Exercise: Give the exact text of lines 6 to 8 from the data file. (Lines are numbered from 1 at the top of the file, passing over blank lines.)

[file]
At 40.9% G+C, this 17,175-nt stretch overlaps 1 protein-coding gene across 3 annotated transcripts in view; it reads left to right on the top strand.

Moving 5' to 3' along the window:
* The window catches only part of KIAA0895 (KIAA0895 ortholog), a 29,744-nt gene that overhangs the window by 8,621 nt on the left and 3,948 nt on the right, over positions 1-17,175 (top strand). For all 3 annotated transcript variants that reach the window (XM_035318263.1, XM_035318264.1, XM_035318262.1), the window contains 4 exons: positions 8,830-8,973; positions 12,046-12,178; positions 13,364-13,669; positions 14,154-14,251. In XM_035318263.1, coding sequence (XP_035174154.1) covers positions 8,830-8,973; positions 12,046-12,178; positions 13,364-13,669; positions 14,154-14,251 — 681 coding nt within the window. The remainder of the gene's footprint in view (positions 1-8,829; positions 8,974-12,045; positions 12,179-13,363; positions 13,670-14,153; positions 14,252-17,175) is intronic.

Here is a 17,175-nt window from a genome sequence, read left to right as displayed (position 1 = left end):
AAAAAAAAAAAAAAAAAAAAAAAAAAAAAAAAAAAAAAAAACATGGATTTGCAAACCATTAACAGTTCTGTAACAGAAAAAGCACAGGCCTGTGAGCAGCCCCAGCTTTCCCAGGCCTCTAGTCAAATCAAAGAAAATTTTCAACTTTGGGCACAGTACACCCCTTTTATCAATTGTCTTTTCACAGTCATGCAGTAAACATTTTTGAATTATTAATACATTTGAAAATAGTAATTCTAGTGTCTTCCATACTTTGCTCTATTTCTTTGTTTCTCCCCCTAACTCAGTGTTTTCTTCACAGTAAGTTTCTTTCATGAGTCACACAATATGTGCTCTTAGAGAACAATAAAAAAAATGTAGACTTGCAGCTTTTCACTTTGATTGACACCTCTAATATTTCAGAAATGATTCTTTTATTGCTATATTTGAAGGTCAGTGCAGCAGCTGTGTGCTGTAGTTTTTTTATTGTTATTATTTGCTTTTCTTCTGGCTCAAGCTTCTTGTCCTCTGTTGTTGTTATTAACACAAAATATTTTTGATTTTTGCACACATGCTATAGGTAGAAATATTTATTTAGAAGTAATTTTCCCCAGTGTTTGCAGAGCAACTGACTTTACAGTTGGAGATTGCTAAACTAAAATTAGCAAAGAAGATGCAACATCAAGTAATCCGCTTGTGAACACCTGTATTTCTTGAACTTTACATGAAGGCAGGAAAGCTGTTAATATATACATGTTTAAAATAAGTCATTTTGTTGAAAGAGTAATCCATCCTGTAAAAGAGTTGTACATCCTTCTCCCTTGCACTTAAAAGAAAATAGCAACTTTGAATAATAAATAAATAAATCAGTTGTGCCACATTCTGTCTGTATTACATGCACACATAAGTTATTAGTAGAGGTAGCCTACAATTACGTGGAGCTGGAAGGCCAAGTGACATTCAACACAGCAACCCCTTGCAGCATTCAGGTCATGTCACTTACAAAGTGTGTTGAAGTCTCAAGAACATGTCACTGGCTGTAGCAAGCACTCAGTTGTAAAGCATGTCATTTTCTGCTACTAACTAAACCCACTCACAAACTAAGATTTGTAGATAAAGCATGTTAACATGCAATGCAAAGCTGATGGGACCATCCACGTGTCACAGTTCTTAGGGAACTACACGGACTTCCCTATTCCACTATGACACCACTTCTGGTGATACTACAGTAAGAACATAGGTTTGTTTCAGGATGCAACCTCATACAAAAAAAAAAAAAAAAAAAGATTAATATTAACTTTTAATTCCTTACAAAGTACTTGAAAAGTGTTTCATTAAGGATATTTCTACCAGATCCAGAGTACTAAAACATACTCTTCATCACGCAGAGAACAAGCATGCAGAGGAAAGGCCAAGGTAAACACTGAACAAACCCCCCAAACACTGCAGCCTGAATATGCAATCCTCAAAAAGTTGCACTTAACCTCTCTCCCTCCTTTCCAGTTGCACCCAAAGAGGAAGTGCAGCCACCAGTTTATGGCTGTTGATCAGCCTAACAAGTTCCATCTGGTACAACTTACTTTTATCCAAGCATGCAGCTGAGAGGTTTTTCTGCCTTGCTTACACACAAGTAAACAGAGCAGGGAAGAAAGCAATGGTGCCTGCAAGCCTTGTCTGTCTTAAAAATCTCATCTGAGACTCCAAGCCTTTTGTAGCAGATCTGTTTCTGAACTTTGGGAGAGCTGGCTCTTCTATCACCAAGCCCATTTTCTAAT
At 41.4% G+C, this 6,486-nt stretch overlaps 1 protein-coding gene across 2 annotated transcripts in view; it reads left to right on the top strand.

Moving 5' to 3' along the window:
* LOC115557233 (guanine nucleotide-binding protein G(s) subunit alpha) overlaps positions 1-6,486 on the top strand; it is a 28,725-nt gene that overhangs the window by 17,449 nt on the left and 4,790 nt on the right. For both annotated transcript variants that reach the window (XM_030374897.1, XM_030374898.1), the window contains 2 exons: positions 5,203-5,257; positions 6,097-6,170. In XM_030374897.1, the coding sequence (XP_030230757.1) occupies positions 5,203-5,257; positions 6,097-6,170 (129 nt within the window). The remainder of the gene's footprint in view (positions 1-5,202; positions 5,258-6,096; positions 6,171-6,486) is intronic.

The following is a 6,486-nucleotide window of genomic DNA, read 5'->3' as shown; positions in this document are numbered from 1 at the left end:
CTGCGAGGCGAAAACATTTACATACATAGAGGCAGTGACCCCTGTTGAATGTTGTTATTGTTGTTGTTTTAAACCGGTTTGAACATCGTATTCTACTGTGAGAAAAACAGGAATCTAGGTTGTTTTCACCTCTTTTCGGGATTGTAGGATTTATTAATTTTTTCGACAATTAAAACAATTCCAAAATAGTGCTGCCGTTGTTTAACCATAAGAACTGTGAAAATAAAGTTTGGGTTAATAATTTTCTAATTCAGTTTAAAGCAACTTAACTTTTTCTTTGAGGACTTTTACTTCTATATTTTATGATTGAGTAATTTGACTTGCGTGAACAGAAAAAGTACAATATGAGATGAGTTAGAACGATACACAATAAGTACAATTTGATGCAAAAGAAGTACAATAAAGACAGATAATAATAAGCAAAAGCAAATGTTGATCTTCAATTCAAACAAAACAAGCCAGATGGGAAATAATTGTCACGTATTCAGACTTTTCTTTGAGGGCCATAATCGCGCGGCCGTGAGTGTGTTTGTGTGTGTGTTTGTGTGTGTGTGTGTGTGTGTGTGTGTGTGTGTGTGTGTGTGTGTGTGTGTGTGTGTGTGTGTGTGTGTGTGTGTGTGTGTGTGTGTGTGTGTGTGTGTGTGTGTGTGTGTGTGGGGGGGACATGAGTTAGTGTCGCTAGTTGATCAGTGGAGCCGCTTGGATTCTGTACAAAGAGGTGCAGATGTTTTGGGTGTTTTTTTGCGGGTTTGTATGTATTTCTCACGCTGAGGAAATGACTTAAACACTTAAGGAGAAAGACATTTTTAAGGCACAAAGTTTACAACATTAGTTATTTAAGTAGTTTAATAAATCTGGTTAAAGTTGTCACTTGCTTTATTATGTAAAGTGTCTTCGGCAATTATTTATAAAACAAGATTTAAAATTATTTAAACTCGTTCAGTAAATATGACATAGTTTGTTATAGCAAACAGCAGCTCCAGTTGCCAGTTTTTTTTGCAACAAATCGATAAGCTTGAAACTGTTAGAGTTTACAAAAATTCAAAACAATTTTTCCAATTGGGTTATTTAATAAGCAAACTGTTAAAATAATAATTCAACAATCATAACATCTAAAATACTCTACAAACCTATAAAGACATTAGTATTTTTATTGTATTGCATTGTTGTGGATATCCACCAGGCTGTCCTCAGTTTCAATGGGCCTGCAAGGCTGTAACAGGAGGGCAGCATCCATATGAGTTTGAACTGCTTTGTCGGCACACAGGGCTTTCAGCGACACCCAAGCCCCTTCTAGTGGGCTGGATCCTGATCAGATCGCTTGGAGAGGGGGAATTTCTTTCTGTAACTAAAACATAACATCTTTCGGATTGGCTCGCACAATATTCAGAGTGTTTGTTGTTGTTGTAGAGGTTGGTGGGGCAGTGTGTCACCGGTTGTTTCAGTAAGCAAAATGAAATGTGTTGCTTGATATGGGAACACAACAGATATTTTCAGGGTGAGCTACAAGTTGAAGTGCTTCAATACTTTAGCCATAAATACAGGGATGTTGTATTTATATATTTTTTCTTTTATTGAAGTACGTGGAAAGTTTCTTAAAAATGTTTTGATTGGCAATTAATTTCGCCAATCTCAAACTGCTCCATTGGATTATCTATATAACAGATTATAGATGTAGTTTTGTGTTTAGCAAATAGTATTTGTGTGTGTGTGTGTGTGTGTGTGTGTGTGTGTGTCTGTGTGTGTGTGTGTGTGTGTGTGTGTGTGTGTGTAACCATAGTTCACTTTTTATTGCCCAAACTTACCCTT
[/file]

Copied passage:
At 41.4% G+C, this 6,486-nt stretch overlaps 1 protein-coding gene across 2 annotated transcripts in view; it reads left to right on the top strand.

Moving 5' to 3' along the window:
* LOC115557233 (guanine nucleotide-binding protein G(s) subunit alpha) overlaps positions 1-6,486 on the top strand; it is a 28,725-nt gene that overhangs the window by 17,449 nt on the left and 4,790 nt on the right. For both annotated transcript variants that reach the window (XM_030374897.1, XM_030374898.1), the window contains 2 exons: positions 5,203-5,257; positions 6,097-6,170. In XM_030374897.1, the coding sequence (XP_030230757.1) occupies positions 5,203-5,257; positions 6,097-6,170 (129 nt within the window). The remainder of the gene's footprint in view (positions 1-5,202; positions 5,258-6,096; positions 6,171-6,486) is intronic.